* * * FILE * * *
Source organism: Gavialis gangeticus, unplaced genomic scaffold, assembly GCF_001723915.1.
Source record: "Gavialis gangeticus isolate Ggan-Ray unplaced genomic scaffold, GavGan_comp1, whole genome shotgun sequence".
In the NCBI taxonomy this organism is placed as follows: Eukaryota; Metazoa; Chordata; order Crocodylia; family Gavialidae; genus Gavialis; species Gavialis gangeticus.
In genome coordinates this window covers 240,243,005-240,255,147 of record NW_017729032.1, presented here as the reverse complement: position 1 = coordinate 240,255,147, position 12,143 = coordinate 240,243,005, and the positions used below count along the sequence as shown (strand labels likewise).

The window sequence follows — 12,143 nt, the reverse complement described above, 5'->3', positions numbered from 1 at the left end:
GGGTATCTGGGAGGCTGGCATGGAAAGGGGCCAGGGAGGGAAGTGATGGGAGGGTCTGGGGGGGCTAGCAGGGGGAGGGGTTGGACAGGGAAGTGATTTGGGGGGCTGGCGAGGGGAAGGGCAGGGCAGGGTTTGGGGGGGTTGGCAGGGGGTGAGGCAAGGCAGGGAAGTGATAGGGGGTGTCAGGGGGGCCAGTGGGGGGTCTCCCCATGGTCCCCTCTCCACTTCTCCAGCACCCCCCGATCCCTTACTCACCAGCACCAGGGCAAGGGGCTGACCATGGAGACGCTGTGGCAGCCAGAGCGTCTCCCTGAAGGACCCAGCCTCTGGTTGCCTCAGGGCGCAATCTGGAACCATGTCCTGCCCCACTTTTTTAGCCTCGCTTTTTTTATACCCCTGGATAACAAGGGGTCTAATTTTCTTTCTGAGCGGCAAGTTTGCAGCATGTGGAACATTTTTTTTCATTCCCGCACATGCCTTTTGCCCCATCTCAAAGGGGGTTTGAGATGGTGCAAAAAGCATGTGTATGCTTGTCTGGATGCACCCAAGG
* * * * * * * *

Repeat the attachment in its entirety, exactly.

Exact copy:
Source organism: Gavialis gangeticus, unplaced genomic scaffold, assembly GCF_001723915.1.
Source record: "Gavialis gangeticus isolate Ggan-Ray unplaced genomic scaffold, GavGan_comp1, whole genome shotgun sequence".
In the NCBI taxonomy this organism is placed as follows: Eukaryota; Metazoa; Chordata; order Crocodylia; family Gavialidae; genus Gavialis; species Gavialis gangeticus.
In genome coordinates this window covers 240,243,005-240,255,147 of record NW_017729032.1, presented here as the reverse complement: position 1 = coordinate 240,255,147, position 12,143 = coordinate 240,243,005, and the positions used below count along the sequence as shown (strand labels likewise).

The window sequence follows — 12,143 nt, the reverse complement described above, 5'->3', positions numbered from 1 at the left end:
GGGTATCTGGGAGGCTGGCATGGAAAGGGGCCAGGGAGGGAAGTGATGGGAGGGTCTGGGGGGGCTAGCAGGGGGAGGGGTTGGACAGGGAAGTGATTTGGGGGGCTGGCGAGGGGAAGGGCAGGGCAGGGTTTGGGGGGGTTGGCAGGGGGTGAGGCAAGGCAGGGAAGTGATAGGGGGTGTCAGGGGGGCCAGTGGGGGGTCTCCCCATGGTCCCCTCTCCACTTCTCCAGCACCCCCCGATCCCTTACTCACCAGCACCAGGGCAAGGGGCTGACCATGGAGACGCTGTGGCAGCCAGAGCGTCTCCCTGAAGGACCCAGCCTCTGGTTGCCTCAGGGCGCAATCTGGAACCATGTCCTGCCCCACTTTTTTAGCCTCGCTTTTTTTATACCCCTGGATAACAAGGGGTCTAATTTTCTTTCTGAGCGGCAAGTTTGCAGCATGTGGAACATTTTTTTTCATTCCCGCACATGCCTTTTGCCCCATCTCAAAGGGGGTTTGAGATGGTGCAAAAAGCATGTGTATGCTTGTCTGGATGCACCCAAGG